Evelyn lives isolated in a cabin in the woods haunted every night by monsters of unknown origin. One day she finds a man in the forest and decides to help him. She becomes entranced by the stranger and struggles between her safety and her sexual desires.



For the past seven years Evelyn has been living isolated in a cabin in the woods. She has survived by following two very strict rules: First, spend every minute of daytime gathering food and water. Second: Always be indoors by sundown. That’s when the monsters come.

One day she finds a man bleeding to death in the forest. She decides to bring the stranger into her home to save him. Craving for human contact, Evelyn becomes entranced by him but her instinct is to protect herself, for she can’t tell Adam’s true intentions.

Unable to trust him to stay or exile him into a certain death, Evelyn decides to keep Adam tied up inside her cabin and struggles between her sexual desires and her survival-oriented way of life.





Women live in a more dangerous world than men. This is a fact.

Women and men are raised with a very different set of values and skills regarding sexuality and safety. Men are taught to be aggressive. Women are taught to watch over their shoulders. Society has been designed by men so that whenever a woman decides to live out her sexual impulses, there’s a degree of self-preservation that she needs to give up.  In the heart of this contradiction lies a historical debt of objectification and violence against the female gender.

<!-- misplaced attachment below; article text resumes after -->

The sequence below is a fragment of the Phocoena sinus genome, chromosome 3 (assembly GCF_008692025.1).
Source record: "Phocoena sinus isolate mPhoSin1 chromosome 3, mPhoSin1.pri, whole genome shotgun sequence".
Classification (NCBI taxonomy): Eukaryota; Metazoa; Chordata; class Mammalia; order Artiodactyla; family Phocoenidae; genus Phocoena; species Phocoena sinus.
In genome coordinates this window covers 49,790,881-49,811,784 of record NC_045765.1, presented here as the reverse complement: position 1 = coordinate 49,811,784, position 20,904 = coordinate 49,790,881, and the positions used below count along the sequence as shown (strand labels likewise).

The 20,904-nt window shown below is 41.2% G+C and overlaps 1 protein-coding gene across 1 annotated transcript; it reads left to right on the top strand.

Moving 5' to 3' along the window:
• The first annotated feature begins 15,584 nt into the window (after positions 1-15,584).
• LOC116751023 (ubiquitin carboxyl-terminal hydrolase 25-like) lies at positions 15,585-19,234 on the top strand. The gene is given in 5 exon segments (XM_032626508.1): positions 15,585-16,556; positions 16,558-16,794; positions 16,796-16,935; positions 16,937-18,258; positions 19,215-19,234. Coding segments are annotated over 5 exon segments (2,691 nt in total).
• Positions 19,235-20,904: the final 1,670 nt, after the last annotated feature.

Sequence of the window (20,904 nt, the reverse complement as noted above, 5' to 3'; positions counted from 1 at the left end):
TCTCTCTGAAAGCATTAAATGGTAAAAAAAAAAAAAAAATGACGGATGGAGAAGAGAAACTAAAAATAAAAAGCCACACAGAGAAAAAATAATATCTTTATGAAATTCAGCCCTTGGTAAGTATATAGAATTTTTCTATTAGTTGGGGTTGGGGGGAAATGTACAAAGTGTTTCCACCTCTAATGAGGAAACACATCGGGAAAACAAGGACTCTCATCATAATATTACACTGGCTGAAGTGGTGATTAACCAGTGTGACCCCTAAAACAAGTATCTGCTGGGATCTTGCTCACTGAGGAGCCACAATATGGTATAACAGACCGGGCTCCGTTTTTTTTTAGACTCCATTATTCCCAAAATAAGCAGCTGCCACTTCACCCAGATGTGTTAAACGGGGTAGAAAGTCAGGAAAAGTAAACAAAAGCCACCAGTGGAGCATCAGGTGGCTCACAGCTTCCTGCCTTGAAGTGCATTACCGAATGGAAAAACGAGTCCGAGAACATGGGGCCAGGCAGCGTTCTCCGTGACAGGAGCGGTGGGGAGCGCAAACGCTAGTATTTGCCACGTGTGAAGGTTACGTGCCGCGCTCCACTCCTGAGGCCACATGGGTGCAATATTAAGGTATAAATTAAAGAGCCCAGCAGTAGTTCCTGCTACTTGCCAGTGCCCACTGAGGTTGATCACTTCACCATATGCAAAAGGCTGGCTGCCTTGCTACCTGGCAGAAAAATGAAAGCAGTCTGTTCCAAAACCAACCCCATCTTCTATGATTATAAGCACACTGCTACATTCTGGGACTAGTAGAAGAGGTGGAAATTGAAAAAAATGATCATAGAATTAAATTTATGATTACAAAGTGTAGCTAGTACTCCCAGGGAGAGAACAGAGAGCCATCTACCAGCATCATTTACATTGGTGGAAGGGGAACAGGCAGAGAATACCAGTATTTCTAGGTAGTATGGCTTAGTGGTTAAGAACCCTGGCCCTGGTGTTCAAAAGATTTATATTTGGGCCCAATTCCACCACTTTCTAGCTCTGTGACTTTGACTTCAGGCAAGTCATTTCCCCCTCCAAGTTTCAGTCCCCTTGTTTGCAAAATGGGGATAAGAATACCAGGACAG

As a man I know I will never fully comprehend what it’s like to experience the world in this way, but it is very important for me to make an effort to grasp it. Over the years I’ve been deeply moved by the stories of those close to me who have experienced sexual violence or live in a paralyzing fear of it. Almost as if it were only a matter of time before it happened. I am also ashamed of my gender’s lack of empathy and awareness of this reality, especially when it comes to my own. For these and many reasons more, this project has become a compelling challenge as a film director and an imperative exploration as a man.

THE HISTORY OF MONSTERS is an opportunity to explore this issue from a different angle. My objective as a director is to use the horror language to make the audience experience the world through Evelyn’s perspective. To make them understand the emotional toll of a woman that decides not to be a victim of these circumstances. The supernatural elements in the film serve as an atmospherical backdrop, physically introducing the character’s psychological truth to the image. At its core, this is the story of a woman who learns that her sexual impulses are a threat to her safety, so she suppresses them and destroys her object of desire.

In his Oscar acceptance speech, Guillermo del Toro talked about using fantasy to tell stories about what is real. That is one of the bases of this movie. I have always thought that the best horror films are the ones that make you realize that the real horror is out there, in the real world. You are living it. It starts once the movie is over.


Juan Pablo Arias Muñoz │Director